Medsphere Makes Varied Pitch for Open Source EMRs

Posted on November 30, 2011 I Written By

Anne Zieger is veteran healthcare branding and communications expert with more than 25 years of industry experience. and her commentaries have appeared in dozens of international business publications, including Forbes, Business Week and Information Week. She has also worked extensively healthcare and health IT organizations, including several Fortune 500 companies. She can be reached at @ziegerhealth or

Historically, most of the arguments for using open source software of any kind revolve around cost and stability (e.g. free software is as cheap as it comes, and you can’t find a bigger dev team than the entire open source community).  But at a recent conference backed by an open source EMR vendor, some hospital IT folks argued that open source tech can offer much more.

At Brooklyn-based Lutheran Medical Center,  a 476-bed teaching hospital, execs plan to attest to meeting Meaningful Use Standards in early 2012.  They’re doing so using Medsphere’s OpenVista, which as most readers would know is the daughter of the Veterans Affairs’ VistA platform.

According to LMC CEO Wendy Goldstein, using OpenVista has been critical in preparing for MU attestation.  As with other enterprise-level open source users, Goldstein likes having access to the source code, she told the audience at Medsphere-backed Meaningful Use NOW conference. ( That certainly makes sense, given the pace at which regulatory demands on hospitals are shifting.)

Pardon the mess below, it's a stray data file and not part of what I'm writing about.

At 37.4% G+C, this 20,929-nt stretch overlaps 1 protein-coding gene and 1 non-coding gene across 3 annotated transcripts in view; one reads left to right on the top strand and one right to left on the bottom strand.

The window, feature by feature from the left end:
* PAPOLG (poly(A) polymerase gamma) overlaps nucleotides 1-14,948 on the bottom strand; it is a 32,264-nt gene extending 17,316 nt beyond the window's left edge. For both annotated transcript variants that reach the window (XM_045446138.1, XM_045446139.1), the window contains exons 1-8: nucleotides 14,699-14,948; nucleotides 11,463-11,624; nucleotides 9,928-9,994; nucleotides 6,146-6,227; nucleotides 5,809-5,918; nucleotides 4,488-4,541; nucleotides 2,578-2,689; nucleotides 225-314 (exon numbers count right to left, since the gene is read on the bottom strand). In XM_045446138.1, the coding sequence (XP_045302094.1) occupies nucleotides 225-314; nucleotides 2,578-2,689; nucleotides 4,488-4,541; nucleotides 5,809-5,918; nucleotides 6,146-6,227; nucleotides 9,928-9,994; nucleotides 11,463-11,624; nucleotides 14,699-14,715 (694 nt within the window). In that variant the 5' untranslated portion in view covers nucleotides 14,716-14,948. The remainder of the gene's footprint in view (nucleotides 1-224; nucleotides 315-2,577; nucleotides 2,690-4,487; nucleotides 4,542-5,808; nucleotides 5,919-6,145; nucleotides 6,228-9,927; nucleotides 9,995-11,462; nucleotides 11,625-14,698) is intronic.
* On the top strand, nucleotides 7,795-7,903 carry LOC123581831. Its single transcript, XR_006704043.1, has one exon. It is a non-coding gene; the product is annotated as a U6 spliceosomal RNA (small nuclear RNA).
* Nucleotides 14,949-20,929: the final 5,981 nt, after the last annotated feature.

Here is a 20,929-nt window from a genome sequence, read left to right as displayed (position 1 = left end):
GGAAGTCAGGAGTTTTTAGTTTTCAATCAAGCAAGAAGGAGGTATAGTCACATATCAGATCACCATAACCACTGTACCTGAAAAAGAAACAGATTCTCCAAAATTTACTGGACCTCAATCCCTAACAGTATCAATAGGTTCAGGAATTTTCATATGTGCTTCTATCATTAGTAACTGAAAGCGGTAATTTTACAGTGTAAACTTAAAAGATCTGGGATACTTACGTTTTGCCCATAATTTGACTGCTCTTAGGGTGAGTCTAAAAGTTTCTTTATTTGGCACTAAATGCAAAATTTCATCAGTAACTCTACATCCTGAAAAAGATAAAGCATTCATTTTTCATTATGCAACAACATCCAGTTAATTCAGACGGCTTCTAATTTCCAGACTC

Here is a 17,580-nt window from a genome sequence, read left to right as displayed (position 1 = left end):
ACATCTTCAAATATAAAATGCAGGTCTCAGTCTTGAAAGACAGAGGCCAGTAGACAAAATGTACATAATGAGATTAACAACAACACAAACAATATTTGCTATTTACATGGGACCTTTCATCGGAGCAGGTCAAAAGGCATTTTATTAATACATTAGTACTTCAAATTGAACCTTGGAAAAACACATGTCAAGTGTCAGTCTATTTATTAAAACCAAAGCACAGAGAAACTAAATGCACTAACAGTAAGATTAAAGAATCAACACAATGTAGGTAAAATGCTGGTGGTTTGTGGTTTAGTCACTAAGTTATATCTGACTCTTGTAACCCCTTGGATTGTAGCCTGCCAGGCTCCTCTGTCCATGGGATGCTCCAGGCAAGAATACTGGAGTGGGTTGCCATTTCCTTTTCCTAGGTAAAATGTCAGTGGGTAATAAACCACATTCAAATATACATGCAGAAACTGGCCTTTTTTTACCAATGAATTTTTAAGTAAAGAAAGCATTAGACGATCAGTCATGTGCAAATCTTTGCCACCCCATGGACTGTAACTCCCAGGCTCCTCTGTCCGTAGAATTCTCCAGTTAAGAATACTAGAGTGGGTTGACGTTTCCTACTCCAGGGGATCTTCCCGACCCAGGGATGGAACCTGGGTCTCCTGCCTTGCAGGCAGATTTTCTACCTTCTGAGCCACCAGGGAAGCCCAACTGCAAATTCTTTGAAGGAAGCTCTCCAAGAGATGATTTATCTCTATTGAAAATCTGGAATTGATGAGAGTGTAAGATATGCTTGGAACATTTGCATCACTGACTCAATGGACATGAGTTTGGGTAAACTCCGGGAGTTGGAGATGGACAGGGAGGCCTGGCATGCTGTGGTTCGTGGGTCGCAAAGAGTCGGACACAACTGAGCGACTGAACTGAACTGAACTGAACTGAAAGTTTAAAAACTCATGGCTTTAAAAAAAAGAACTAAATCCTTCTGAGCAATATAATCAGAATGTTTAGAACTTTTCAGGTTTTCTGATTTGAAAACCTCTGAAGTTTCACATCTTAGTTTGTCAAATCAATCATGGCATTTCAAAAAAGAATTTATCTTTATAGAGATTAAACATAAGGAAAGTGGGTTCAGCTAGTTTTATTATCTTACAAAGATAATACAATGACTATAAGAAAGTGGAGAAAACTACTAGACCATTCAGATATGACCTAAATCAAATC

We already know about open source software’s pricing and development advantages, but is that  OpenVista’s only advantages? Perhaps not.

Medsphere claims that open source EMRs are better for taking on huge tasks such as transforming workflow and business processes, an intriguing if as-yet-unproven claim.  Does having access to the source code really make a big difference in how effectively hospitals can customize their EMR?  I’d argue that the jury is still out on that one.

And Meaningful Use NOW speaker Bill Petasnick of Wisconsin’s Froedtert Health System argued that the best way to unify health IT platforms across various organizations might be to use an open source, open-architecture solution.  That may not be realistic from a market perspective, but it’s worth considering. Wouldn’t it be nice if some of the silos fell down?

— P.S.  Want to follow up and check some platforms out?  Check out this list of open source health IT options.